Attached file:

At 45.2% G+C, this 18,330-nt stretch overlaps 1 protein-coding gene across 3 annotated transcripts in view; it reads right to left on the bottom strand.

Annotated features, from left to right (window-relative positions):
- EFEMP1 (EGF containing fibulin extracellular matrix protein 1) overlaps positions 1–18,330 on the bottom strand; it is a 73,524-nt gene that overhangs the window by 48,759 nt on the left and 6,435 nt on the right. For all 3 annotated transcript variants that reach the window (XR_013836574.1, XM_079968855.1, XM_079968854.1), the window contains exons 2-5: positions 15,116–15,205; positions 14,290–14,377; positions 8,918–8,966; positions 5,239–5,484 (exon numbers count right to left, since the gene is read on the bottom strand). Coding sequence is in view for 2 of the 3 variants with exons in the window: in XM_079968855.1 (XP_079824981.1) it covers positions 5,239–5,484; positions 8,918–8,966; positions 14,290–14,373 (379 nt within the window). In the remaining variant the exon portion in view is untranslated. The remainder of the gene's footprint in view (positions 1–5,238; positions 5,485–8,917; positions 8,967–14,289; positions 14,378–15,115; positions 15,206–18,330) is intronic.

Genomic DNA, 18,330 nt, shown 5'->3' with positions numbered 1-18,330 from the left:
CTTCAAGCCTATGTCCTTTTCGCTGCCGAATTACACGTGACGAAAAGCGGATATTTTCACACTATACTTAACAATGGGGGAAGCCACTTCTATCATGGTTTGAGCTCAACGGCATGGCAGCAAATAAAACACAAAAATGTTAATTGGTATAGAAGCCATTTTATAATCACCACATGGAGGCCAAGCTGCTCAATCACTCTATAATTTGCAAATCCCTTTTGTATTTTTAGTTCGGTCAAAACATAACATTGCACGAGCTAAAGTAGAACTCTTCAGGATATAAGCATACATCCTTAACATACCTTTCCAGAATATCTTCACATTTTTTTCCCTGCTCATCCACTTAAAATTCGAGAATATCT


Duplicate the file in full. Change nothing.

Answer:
At 45.2% G+C, this 18,330-nt stretch overlaps 1 protein-coding gene across 3 annotated transcripts in view; it reads right to left on the bottom strand.

Annotated features, from left to right (window-relative positions):
- EFEMP1 (EGF containing fibulin extracellular matrix protein 1) overlaps positions 1–18,330 on the bottom strand; it is a 73,524-nt gene that overhangs the window by 48,759 nt on the left and 6,435 nt on the right. For all 3 annotated transcript variants that reach the window (XR_013836574.1, XM_079968855.1, XM_079968854.1), the window contains exons 2-5: positions 15,116–15,205; positions 14,290–14,377; positions 8,918–8,966; positions 5,239–5,484 (exon numbers count right to left, since the gene is read on the bottom strand). Coding sequence is in view for 2 of the 3 variants with exons in the window: in XM_079968855.1 (XP_079824981.1) it covers positions 5,239–5,484; positions 8,918–8,966; positions 14,290–14,373 (379 nt within the window). In the remaining variant the exon portion in view is untranslated. The remainder of the gene's footprint in view (positions 1–5,238; positions 5,485–8,917; positions 8,967–14,289; positions 14,378–15,115; positions 15,206–18,330) is intronic.

Genomic DNA, 18,330 nt, shown 5'->3' with positions numbered 1-18,330 from the left:
CTTCAAGCCTATGTCCTTTTCGCTGCCGAATTACACGTGACGAAAAGCGGATATTTTCACACTATACTTAACAATGGGGGAAGCCACTTCTATCATGGTTTGAGCTCAACGGCATGGCAGCAAATAAAACACAAAAATGTTAATTGGTATAGAAGCCATTTTATAATCACCACATGGAGGCCAAGCTGCTCAATCACTCTATAATTTGCAAATCCCTTTTGTATTTTTAGTTCGGTCAAAACATAACATTGCACGAGCTAAAGTAGAACTCTTCAGGATATAAGCATACATCCTTAACATACCTTTCCAGAATATCTTCACATTTTTTTCCCTGCTCATCCACTTAAAATTCGAGAATATCT